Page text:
Frederica Wilson , D-Miami, held a sequester-bashing presser Thursday at the North Perry Airport in Pembroke Pines to protest the feds yanking dollars for air traffic controllers at small airports nationwide. She also mentioned that other programs will take a hit including Meals on Wheels.
, D-Miami, held a sequester-bashing presser Thursday at the North Perry Airport in Pembroke Pines to protest the feds yanking dollars for air traffic controllers at small airports nationwide. She also mentioned that other programs will take a hit including Meals on Wheels.
But the sequester’s impact on Meals on Wheels can vary from county to county depending on how the program is managed. In Broward at least for 2013, it won’t mean anyone will lose a meal, said Mark Adler, director for Broward Meals on Wheels.
“We are very fortunate,” Adler said. “We anticipated this and we made cuts to avoid having to reduce the number of meals.”
Adler anticipates a cut of about $300,000 as of July 1 which represents an 8 percent cut for congregate dining and 5 percent cut for homebound seniors. About two-thirds of the $5.2 million annual budget is federally funded with local communities helping make up the difference.
The program serves more than 10,000 people a year -- congregate clients get five meals per week while clients who get meals at home get 10 meals per week. (To serve more clients, the program found in recent years it had to cut back from 14 meals a week to 10.)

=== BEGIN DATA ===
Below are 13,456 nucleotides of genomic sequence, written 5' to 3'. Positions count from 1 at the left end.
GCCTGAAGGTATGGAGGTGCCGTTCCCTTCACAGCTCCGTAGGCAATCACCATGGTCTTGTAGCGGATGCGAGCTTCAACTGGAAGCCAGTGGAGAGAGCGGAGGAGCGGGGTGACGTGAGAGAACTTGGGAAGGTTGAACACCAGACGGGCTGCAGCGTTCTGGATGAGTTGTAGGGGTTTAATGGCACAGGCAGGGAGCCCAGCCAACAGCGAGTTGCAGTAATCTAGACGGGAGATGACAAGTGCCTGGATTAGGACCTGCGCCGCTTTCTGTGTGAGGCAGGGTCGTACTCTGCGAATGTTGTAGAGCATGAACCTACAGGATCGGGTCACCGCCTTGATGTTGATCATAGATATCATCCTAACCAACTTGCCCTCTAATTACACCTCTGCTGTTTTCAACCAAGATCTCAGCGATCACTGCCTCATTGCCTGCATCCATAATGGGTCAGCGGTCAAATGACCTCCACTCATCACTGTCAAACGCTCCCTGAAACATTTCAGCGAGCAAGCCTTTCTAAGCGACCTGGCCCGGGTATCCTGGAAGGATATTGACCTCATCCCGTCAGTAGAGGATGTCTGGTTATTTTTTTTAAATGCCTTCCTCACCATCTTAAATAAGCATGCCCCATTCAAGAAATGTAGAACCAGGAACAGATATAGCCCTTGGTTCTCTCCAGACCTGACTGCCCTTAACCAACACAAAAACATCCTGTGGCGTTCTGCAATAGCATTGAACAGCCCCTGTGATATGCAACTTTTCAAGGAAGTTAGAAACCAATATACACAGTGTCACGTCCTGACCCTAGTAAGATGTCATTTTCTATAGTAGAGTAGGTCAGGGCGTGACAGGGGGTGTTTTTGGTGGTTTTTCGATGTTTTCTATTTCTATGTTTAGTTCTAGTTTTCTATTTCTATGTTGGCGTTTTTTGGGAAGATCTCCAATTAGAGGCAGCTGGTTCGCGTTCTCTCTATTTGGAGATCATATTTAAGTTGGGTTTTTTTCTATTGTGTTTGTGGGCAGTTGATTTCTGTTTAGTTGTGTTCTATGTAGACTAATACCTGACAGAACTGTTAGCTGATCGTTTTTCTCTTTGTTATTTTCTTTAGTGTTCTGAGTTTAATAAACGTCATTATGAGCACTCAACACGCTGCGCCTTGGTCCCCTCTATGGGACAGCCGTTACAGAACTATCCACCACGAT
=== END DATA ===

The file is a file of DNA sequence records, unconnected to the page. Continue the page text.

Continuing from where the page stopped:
Broward Meals on Wheels left staff positions unfilled and asked for clients who could afford to make contributions, Adler said. That means the program won’t have to reduce the number of meals or clients this year.
“Now going forward that’s going to be a challenge,” Adler said.
The publicity about Meals on Wheels programs slashing meals has created anxiety.
“Our clients really started freaking out when they heard that it was on CNN,” Adler said. “We got calls immediately -- am I going to lose my meals?”
Though Broward seniors will get their meals this year, Adler expressed concern about future funding which he says has remained flat-lined for years and will now decrease.
“It’s kind of like waiting for a trainwreck -- you see demand is going to be increasing and dollars are decreasing. ... Sixteen thousand people turn 60 years old each day in this country. Broward County has one of the highest concentrations of people turning 60.”
Mike Elwell, Broward’s human services director, said he didn’t know if the county will backfill the anticipated lost federal dollars for Meals on Wheels. (That seems unlikely since the program has a plan for this year.) Earlier this week in response to sequester cuts at the North Perry airport, the county agreed to provide about $43,000 a month to keep the tower staffed 10 hours a day, down from the current 14.